Phase III study met with public skepticism

Tetra Tech's P.E. Operations Manager David Bohmann (right) and his co-worker  answers questions about Phase III Study

Tetra Tech’s P.E. Operations Manager David Bohmann (right) and hydrogeologist Chris Gutmann (left) answer questions about Phase III study at December 5 EAB meeting

An accident that closed I-70 in Glenwood Canyon on Thursday (12/5) nearly derailed the Phase III study presentation. When the freeway opened up shortly after 6:00 p.m., Tetra Tech’s P.E. Operations Manager David Bohmann and his sidekick Chris Guttmann were able to continue on toward the roomful of folks awaiting their arrival at the EAB meeting in Rifle. Approximately 25 people braved the frigid temps and bad roads to see and hear the Phase III study presentation. Even though it was essentially the same information presented at the November 12 BOCC meeting, it is difficult for locals to make daytime meetings.

What was different this time was the number of questions and comments from board members and the public. Everyone appreciated that the new board chair Howard Orona and Kirby Wynn (GarCo oil & gas liaison) allowed all questions and comments. No one was interrupted or cut off for time. It was utterly civilized even though the meeting went on till the ungodly hour of 9:00 p.m.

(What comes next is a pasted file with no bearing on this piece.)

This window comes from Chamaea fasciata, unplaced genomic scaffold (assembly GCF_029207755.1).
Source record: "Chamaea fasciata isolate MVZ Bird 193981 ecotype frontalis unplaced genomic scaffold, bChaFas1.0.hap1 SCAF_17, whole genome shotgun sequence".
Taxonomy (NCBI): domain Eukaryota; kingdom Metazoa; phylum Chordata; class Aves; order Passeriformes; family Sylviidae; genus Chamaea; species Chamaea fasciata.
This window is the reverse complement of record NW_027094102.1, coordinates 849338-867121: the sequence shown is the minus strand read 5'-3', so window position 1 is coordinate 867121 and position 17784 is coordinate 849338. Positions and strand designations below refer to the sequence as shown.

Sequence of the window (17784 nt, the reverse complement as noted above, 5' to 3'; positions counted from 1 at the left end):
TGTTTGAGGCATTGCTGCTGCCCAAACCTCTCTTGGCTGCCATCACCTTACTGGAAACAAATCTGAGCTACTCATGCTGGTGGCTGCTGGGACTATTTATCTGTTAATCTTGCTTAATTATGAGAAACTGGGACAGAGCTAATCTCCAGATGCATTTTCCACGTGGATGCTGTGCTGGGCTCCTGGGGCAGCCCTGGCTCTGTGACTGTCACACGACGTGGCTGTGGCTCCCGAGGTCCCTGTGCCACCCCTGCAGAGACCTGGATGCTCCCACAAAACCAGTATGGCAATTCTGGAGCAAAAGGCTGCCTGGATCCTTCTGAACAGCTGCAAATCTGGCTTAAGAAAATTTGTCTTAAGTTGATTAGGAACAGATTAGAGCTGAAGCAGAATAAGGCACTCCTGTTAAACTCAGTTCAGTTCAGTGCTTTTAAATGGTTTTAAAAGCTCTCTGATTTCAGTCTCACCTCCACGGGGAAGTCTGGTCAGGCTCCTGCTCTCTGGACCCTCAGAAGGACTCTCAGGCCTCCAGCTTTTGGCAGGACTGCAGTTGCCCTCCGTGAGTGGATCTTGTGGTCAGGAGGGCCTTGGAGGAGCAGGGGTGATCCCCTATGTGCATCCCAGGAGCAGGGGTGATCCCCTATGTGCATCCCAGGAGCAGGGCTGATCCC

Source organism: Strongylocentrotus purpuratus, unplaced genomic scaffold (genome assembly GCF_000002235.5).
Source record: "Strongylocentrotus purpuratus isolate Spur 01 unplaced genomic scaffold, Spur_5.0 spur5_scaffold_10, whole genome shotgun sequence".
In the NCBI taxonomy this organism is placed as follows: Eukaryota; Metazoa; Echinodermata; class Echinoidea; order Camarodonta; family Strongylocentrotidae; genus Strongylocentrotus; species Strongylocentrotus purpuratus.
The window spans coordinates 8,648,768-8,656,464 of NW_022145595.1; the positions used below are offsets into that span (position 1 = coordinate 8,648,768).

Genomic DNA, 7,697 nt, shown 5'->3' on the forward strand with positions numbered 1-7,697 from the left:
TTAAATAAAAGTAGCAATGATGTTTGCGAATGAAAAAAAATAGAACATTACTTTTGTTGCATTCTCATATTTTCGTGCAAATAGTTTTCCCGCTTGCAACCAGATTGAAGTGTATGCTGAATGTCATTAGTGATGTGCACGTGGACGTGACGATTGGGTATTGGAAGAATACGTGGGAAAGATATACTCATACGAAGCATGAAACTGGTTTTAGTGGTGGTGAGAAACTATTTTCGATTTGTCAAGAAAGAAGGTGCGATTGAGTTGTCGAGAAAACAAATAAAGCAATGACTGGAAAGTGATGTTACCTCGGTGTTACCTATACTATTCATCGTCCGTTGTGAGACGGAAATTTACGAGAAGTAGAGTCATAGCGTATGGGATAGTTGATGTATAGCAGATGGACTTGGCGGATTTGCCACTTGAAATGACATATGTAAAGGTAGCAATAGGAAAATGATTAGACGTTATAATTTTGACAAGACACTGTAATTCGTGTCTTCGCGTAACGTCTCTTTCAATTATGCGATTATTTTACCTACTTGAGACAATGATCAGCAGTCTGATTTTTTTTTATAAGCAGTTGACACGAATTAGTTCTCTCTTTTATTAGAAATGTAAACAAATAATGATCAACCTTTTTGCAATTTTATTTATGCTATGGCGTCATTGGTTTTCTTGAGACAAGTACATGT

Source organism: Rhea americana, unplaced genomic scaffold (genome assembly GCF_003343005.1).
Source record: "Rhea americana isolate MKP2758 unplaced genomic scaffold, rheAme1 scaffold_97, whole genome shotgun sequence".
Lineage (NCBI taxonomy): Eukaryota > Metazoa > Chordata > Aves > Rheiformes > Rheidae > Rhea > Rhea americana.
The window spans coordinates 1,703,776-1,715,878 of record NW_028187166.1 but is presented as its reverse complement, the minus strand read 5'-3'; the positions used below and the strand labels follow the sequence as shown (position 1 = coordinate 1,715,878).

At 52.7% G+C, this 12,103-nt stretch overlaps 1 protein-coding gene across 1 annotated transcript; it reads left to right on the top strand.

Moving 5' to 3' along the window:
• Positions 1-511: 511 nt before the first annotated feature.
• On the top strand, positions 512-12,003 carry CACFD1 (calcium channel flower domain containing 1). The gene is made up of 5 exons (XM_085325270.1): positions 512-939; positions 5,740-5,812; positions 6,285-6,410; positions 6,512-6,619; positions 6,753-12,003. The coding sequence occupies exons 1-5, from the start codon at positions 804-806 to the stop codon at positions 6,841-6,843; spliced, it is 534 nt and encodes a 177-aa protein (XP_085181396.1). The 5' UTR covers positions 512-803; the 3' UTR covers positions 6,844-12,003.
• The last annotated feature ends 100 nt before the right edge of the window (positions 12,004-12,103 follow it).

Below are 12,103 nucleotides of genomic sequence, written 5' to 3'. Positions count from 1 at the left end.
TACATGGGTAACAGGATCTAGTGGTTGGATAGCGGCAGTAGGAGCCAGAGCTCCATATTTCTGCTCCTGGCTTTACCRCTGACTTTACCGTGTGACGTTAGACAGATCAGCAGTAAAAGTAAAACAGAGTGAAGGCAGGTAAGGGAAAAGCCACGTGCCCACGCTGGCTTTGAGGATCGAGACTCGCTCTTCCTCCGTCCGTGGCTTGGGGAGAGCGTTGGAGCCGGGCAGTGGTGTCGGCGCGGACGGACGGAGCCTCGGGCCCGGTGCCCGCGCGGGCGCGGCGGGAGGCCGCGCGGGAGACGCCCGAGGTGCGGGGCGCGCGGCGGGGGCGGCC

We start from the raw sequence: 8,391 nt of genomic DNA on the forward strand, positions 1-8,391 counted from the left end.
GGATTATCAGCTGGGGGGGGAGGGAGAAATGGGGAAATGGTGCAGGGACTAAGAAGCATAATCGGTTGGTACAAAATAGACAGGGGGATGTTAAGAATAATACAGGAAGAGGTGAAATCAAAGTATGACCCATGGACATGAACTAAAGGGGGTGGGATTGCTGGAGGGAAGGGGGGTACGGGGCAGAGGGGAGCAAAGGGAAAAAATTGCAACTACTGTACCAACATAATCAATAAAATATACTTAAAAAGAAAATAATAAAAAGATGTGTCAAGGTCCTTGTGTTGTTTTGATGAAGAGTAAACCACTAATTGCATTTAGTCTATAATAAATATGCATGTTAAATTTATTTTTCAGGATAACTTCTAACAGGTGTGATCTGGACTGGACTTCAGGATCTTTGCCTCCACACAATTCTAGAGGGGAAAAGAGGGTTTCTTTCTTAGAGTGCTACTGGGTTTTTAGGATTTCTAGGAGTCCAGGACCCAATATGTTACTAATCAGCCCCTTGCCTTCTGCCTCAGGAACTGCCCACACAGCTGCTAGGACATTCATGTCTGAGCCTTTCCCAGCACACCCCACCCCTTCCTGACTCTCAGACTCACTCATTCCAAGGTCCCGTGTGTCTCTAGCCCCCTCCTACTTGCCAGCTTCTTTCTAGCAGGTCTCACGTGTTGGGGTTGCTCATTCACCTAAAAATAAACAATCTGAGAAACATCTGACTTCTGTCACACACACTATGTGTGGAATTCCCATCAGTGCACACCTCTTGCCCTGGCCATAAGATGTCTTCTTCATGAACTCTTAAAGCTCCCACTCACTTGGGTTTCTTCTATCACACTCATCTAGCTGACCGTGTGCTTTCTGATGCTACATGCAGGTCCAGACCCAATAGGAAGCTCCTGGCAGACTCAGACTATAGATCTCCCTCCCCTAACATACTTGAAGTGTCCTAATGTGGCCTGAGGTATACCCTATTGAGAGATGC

Remember, in the Phase III study there are three pairs of nested wells, one about 400 feet deep and the other about 600 feet deep. The Currie well, a nearby residential water well, was also sampled. Domestic water wells are typically 200 feet deep. Water quality samples were taken from each well in January 2011, May 2011, August 2012, and December 2012. Even though the initial water samples showed significant levels of chloride, methane, and benzene, for reasons unknown they did not increase the sampling.

No one can accuse Tetra Tech-ies of over-sampling.

To recap, the three-year study concluded that the chloride, methane, and benzene detected in the water samples was naturally occurring (biogenic) and in many instances – but not all – the concentrations were declining.

Those results have been met with a great deal of public skepticism since they were released in November. That skepticism was evident during comments and questions on Thursday night.

BTW, the county commissioners did not attend. Apparently they are satisfied with the results. John Martin, Tom Jankovsky, and Mike Samson are not interested in the public’s response to the study. They are more interested in putting it to rest. They don’t care what we think. If we have something to say we’re supposed to bow down before them in BOCC chambers.